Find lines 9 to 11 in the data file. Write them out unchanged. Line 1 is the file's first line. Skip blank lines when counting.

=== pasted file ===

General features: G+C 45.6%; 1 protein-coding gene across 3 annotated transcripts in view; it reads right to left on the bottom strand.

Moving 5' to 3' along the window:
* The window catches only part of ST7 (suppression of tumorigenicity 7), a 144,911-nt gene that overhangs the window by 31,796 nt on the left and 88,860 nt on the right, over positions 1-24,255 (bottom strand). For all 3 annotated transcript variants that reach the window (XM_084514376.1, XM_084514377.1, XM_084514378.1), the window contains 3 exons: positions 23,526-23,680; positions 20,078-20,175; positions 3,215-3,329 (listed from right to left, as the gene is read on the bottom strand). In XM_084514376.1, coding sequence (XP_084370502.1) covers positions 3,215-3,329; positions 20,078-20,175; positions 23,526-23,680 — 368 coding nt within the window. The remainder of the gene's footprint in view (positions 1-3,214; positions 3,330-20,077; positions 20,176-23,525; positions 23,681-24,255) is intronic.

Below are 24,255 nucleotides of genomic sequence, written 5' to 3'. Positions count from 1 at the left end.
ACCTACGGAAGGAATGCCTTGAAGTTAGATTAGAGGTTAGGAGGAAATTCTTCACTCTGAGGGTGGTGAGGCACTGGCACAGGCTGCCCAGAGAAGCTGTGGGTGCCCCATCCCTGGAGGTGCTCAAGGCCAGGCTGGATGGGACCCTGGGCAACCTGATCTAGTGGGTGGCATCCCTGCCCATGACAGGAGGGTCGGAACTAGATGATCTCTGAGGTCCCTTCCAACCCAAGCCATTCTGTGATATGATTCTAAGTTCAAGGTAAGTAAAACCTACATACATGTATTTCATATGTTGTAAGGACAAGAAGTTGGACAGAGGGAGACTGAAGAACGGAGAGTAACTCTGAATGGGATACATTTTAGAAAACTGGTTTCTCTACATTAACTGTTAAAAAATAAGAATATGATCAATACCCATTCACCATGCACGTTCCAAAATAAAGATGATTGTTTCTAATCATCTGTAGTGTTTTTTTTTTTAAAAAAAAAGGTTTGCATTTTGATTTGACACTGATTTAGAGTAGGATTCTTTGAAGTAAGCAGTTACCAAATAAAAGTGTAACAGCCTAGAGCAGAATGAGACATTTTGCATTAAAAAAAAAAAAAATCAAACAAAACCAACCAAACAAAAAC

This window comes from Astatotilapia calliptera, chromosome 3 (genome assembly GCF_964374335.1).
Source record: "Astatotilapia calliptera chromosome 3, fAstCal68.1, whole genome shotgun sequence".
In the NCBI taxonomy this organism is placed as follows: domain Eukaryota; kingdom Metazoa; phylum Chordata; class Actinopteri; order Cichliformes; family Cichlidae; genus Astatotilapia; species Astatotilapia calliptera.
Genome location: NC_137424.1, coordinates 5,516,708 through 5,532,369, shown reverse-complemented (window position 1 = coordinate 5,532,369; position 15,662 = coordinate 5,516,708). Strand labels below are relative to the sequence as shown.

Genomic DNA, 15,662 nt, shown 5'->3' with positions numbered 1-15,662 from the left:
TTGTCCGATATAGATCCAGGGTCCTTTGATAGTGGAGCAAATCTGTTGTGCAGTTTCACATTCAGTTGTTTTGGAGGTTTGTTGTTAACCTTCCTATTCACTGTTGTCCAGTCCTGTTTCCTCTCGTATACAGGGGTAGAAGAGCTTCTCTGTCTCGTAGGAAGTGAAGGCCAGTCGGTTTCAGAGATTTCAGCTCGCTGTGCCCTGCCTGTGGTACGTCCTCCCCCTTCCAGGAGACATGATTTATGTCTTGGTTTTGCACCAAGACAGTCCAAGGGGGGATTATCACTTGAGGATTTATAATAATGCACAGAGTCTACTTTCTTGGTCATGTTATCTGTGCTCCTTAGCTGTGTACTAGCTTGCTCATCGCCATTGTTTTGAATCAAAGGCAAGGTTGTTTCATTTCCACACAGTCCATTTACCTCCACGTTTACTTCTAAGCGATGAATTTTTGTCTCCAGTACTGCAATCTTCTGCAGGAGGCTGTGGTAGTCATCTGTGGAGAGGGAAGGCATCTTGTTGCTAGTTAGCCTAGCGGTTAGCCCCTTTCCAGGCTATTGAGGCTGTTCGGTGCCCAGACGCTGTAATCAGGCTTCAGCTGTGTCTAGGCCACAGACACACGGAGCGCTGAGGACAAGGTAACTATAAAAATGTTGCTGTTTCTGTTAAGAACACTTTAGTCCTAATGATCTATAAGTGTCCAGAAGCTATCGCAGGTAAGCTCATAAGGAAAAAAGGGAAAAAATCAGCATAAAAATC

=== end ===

Genome location: NC_137424.1, coordinates 5,516,708 through 5,532,369, shown reverse-complemented (window position 1 = coordinate 5,532,369; position 15,662 = coordinate 5,516,708). Strand labels below are relative to the sequence as shown.

Genomic DNA, 15,662 nt, shown 5'->3' with positions numbered 1-15,662 from the left:
TTGTCCGATATAGATCCAGGGTCCTTTGATAGTGGAGCAAATCTGTTGTGCAGTTTCACATTCAGTTGTTTTGGAGGTTTGTTGTTAACCTTCCTATTCACTGTTGTCCAGTCCTGTTTCCTCTCGTATACAGGGGTAGAAGAGCTTCTCTGTCTCGTAGGAAGTGAAGGCCAGTCGGTTTCAGAGATTTCAGCTCGCTGTGCCCTGCCTGTGGTACGTCCTCCCCCTTCCAGGAGACATGATTTATGTCTTGGTTTTGCACCAAGACAGTCCAAGGGGGGATTATCACTTGAGGATTTATAATAATGCACAGAGTCTACTTTCTTGGTCATGTTATCTGTGCTCCTTAGCTGTGTACTAGCTTGCTCATCGCCATTGTTTTGAATCAAAGGCAAGGTTGTTTCATTTCCACACAGTCCATTTACCTCCACGTTTACTTCTAAGCGATGAATTTTTGTCTCCAGTACTGCAATCTTCTGCAGGAGGCTGTGGTAGTCATCTGTGGAGAGGGAAGGCATCTTGTTGCTAGTTAGCCTAGCGGTTAGCCCCTTTCCAGGCTATTGAGGCTGTTCGGTGCCCAGACGCTGTAATCAGGCTTCAGCTGTGTCTAGGCCACAGACACACGGAGCGCTGAGGACAAGGTAACTATAAAAATGTTGCTGTTTCTGTTAAGAACACTTTAGTCCTAATGATCTATAAGTGTCCAGAAGCTATCGCAGGTAAGCTCATAAGGAAAAAAGGGAAAAAATCAGCATAAAAATC